Products Affected - Description
Mitoxantrone Hydrochloride injection, Hospira
2 mg/mL, 10 mL vial, 1 count (NDC 61703-0343-18)
2 mg/mL, 12.5 mL vial, 1 count (NDC 61703-0343-65)
2 mg/mL, 15 mL vial, 1 count (NDC 61703-0343-66)
Mitoxantrone Hydrochloride injection, Teva
2 mg/mL, 10 mL vial, 1 count (NDC 00703-4685-01)
Reason for the Shortage
- Fresenius Kabi has mitoxantrone available for direct order.1
- Hospira has mitoxantrone injection on shortage due to manufacturing delay.2
- Teva has mitoxantrone injection on allocation due to current market conditions.3
Mitoxantrone Hydrochloride injection, Fresenius Kabi
2 mg/mL, 10 mL vial, 1 count (NDC 63323-0132-10)
2 mg/mL, 12.5 mL vial, 1 count (NDC 63323-0132-12)
2 mg/mL, 15 mL vial, 1 count (NDC 63323-0132-15)
Mitoxantrone Hydrochloride injection, Teva
2 mg/mL, 12.5 mL vial, 1 count (NDC 00703-4680-01)
2 mg/mL, 15 mL vial, 1 count (NDC 00703-4686-01)
Estimated Resupply Dates
- Hospira has all mitoxantrone injection on long-term back order and the company estimates a release date of February 2017.2
- Teva has mitoxantrone 10 mL vials on back order and the company estimates a release date of October 2016.3
Implications for Patient Care
- Mitoxantrone is an antineoplastic anthracenedione and a topoisomerase II inhibitor. It is labeled for use for the treatment of acute nonlymphocytic leukemia, multiple sclerosis, and prostate cancer.4,5,6
- Mitoxantrone is used off-label for the treatment of breast cancer, non-Hodgkin lymphoma, and autologous bone marrow transplantation. It has also been used off-label in children for the treatment of acute nonlymphocytic leukemia or solid tumors. 4,5,6
- Refer to national guidelines such as those from the National Comprehensive Cancer Network or American Society of Clinical Oncology for additional information regarding therapeutic use.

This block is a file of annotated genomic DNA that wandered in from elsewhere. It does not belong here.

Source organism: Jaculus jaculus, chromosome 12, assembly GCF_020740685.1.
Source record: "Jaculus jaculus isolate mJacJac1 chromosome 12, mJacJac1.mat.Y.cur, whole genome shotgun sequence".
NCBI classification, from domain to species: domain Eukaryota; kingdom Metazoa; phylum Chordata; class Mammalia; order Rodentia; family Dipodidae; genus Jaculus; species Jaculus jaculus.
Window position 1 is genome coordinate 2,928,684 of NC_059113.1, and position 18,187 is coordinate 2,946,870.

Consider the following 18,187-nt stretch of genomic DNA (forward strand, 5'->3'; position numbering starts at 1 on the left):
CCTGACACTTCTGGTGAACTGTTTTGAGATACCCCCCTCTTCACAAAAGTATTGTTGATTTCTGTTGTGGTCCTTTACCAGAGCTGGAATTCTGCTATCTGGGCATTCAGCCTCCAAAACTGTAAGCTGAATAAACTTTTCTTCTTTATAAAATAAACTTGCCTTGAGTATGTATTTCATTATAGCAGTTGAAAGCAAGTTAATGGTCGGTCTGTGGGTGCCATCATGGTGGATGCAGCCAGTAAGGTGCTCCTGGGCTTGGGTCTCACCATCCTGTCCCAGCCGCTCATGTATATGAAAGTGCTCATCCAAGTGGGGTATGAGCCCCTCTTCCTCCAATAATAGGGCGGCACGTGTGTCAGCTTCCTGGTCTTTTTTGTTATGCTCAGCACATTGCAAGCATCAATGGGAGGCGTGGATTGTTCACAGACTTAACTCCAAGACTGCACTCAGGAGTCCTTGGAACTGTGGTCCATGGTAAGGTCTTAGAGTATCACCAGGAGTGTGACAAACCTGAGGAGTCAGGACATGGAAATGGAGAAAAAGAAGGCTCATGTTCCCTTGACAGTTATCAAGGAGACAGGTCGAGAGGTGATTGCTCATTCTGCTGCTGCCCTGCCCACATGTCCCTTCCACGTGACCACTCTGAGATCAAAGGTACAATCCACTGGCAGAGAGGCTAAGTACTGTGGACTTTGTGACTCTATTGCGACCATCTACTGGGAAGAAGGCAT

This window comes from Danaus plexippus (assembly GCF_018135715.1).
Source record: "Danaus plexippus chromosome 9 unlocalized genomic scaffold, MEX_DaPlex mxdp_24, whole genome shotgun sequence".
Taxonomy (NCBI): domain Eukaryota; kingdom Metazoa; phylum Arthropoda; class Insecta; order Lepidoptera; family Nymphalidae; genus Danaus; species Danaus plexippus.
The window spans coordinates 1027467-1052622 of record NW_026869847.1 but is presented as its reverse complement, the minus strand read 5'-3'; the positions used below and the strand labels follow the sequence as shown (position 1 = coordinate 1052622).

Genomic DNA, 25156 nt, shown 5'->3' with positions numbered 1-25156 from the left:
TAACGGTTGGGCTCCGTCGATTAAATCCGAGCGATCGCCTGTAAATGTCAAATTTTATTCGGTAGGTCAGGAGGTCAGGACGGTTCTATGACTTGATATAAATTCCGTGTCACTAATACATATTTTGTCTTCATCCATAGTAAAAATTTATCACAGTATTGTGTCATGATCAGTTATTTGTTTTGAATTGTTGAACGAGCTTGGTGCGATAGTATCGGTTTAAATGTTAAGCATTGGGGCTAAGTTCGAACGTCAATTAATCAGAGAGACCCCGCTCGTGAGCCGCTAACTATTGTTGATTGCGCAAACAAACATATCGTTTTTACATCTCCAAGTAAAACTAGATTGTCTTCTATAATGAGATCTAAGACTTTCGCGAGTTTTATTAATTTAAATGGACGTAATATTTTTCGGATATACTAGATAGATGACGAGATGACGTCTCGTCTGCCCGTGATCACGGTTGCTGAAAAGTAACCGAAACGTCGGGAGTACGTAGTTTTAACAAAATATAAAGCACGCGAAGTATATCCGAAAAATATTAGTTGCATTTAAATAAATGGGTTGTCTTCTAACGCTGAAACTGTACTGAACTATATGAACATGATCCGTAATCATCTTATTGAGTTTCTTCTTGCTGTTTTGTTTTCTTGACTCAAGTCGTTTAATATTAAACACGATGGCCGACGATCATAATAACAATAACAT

- Chemotherapy agents, such as mitoxantrone, pose additional safety risks both for patients and for healthcare workers handling these agents.4,5,6
- Use additional caution when processing orders for chemotherapy drugs, especially when switching between chemotherapy agents or when processing orders for chemotherapy agents with which staff may be unfamiliar (eg, those not normally prescribed at a specific institution).4,5,6
Alternative Agents & Management
- The choice of an alternative agent must be patient-specific and based on renal function, liver function, and the neoplasm type and location. No single agent can be substituted for mitoxantrone.4,5,6
- Consider evaluating the health-care system's total supply of mitoxantrone before beginning patients on combination chemotherapy regimens containing mitoxatnrone. If adequate supplies are not available, select an alternative regimen.
- Consult a Hematology/Oncology specialist for patient- and neoplasm-specific recommendations.
- Refer to the ASHP Guidelines on Managing Drug Product Shortages for more guidance on developing a multidisciplinary plan when the supply must be allocated.
- Fresenius Kabi (personal communications). September 24, November 11, and December 9 and 15, 2015; February 3, March 2, April 5, May 12, June 8, August 3, and September 2, 2016.
- Hospira (personal communications). September 24, November 11, and December 9 and 15, 2015; February 3, March 2, April 5, May 12, June 13, August 11, and September 7, 2016.
- Teva (personal communications). September 24, November 11, and December 9 and 15, 2015; February 3, March 2, April 5, May 12, and August 10, 2016.
- Antineoplastic agents. In: McEvoy GK, ed. AHFS 2015 Drug Information. Bethesda, MD: American Society of Health-Systems Pharmacists; 2015: 839-1281.
- Drug Facts and Comparisons Online. St. Louis, MO: Wolters Kluwer Health Inc. March 2015.
- Lexi-Drugs Online. Lexi-Comp, Inc.; 2015.
Updated September 7, 2016 by Michelle Wheeler, PharmD, Drug Information Specialist. Created September 24, 2015 by Jane Chandramouli, PharmD, Drug Information Specialist. Copyright 2016, Drug Information Service, University of Utah, Salt Lake City, UT.
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